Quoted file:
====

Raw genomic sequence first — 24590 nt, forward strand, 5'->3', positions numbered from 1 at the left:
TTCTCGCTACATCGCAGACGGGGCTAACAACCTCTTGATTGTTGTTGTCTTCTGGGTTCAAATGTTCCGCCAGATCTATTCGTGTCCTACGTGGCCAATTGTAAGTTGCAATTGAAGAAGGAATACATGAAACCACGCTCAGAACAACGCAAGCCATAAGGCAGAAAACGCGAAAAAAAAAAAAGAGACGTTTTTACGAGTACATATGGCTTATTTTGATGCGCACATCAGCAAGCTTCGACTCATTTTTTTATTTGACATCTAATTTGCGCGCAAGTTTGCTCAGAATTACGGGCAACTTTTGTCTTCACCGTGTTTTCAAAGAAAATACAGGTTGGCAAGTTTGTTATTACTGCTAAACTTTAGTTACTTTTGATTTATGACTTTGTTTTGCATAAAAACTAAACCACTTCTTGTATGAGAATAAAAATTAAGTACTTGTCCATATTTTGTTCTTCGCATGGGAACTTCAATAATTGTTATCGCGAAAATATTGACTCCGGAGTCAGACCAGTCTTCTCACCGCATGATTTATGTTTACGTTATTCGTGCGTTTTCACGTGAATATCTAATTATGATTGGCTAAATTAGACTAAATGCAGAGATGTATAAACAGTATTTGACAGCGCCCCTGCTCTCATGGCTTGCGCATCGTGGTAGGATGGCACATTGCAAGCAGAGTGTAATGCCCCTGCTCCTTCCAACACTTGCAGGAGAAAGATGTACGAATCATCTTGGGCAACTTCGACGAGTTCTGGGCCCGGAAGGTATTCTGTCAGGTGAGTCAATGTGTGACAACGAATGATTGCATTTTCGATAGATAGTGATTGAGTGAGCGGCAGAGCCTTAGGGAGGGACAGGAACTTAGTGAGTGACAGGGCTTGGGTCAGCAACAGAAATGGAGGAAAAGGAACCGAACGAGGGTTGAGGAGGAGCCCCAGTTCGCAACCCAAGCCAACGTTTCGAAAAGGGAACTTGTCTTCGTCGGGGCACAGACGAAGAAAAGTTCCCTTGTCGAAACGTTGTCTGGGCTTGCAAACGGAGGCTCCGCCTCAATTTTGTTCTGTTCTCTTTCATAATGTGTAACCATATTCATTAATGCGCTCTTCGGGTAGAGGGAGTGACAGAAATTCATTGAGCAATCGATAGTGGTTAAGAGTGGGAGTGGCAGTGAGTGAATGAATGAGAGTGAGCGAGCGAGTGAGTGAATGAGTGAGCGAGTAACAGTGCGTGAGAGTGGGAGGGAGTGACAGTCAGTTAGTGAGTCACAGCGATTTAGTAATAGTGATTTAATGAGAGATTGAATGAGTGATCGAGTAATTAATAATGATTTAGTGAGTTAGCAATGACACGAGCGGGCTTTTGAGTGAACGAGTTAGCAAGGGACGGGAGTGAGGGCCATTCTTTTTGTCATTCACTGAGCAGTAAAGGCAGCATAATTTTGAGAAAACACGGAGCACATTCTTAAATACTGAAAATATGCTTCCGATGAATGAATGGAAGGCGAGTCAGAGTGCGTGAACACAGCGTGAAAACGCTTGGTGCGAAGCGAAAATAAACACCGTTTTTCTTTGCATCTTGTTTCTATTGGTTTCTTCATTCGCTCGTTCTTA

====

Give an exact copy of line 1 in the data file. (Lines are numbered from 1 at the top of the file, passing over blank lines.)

Raw genomic sequence first — 24590 nt, forward strand, 5'->3', positions numbered from 1 at the left: